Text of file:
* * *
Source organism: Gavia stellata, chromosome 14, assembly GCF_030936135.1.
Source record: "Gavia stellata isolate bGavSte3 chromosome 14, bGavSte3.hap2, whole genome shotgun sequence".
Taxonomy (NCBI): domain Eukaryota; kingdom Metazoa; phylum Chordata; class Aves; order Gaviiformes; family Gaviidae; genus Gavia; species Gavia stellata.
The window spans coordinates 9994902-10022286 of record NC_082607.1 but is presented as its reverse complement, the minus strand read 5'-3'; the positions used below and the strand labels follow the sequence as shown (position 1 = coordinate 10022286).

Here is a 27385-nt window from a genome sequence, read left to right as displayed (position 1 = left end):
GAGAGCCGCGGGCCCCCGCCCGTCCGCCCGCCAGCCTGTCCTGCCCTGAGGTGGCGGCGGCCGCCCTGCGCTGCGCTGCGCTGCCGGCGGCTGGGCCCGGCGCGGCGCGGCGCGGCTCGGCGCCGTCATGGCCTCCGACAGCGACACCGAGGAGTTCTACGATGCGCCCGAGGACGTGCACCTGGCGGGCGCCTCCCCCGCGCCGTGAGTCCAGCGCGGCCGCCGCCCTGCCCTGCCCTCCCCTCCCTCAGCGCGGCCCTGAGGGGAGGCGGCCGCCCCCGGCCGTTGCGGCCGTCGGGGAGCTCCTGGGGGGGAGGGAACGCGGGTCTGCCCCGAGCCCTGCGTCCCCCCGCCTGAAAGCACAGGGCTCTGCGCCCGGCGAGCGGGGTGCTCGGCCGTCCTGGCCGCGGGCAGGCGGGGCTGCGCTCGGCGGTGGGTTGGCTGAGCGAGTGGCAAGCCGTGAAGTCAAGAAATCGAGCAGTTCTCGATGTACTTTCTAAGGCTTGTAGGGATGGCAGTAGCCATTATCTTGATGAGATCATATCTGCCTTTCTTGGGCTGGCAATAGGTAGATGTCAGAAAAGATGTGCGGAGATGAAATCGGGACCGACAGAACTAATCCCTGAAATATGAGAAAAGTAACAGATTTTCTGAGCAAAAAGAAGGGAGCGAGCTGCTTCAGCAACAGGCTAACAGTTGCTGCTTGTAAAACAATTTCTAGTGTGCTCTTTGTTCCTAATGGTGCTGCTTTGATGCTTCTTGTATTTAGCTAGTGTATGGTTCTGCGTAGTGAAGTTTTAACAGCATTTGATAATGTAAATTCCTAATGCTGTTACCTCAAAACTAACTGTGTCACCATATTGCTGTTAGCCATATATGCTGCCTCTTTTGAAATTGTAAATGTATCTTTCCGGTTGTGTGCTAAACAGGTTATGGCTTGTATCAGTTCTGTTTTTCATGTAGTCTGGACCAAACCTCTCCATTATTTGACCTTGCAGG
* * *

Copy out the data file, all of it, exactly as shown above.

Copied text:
Source organism: Gavia stellata, chromosome 14, assembly GCF_030936135.1.
Source record: "Gavia stellata isolate bGavSte3 chromosome 14, bGavSte3.hap2, whole genome shotgun sequence".
Taxonomy (NCBI): domain Eukaryota; kingdom Metazoa; phylum Chordata; class Aves; order Gaviiformes; family Gaviidae; genus Gavia; species Gavia stellata.
The window spans coordinates 9994902-10022286 of record NC_082607.1 but is presented as its reverse complement, the minus strand read 5'-3'; the positions used below and the strand labels follow the sequence as shown (position 1 = coordinate 10022286).

Here is a 27385-nt window from a genome sequence, read left to right as displayed (position 1 = left end):
GAGAGCCGCGGGCCCCCGCCCGTCCGCCCGCCAGCCTGTCCTGCCCTGAGGTGGCGGCGGCCGCCCTGCGCTGCGCTGCGCTGCCGGCGGCTGGGCCCGGCGCGGCGCGGCGCGGCTCGGCGCCGTCATGGCCTCCGACAGCGACACCGAGGAGTTCTACGATGCGCCCGAGGACGTGCACCTGGCGGGCGCCTCCCCCGCGCCGTGAGTCCAGCGCGGCCGCCGCCCTGCCCTGCCCTCCCCTCCCTCAGCGCGGCCCTGAGGGGAGGCGGCCGCCCCCGGCCGTTGCGGCCGTCGGGGAGCTCCTGGGGGGGAGGGAACGCGGGTCTGCCCCGAGCCCTGCGTCCCCCCGCCTGAAAGCACAGGGCTCTGCGCCCGGCGAGCGGGGTGCTCGGCCGTCCTGGCCGCGGGCAGGCGGGGCTGCGCTCGGCGGTGGGTTGGCTGAGCGAGTGGCAAGCCGTGAAGTCAAGAAATCGAGCAGTTCTCGATGTACTTTCTAAGGCTTGTAGGGATGGCAGTAGCCATTATCTTGATGAGATCATATCTGCCTTTCTTGGGCTGGCAATAGGTAGATGTCAGAAAAGATGTGCGGAGATGAAATCGGGACCGACAGAACTAATCCCTGAAATATGAGAAAAGTAACAGATTTTCTGAGCAAAAAGAAGGGAGCGAGCTGCTTCAGCAACAGGCTAACAGTTGCTGCTTGTAAAACAATTTCTAGTGTGCTCTTTGTTCCTAATGGTGCTGCTTTGATGCTTCTTGTATTTAGCTAGTGTATGGTTCTGCGTAGTGAAGTTTTAACAGCATTTGATAATGTAAATTCCTAATGCTGTTACCTCAAAACTAACTGTGTCACCATATTGCTGTTAGCCATATATGCTGCCTCTTTTGAAATTGTAAATGTATCTTTCCGGTTGTGTGCTAAACAGGTTATGGCTTGTATCAGTTCTGTTTTTCATGTAGTCTGGACCAAACCTCTCCATTATTTGACCTTGCAGG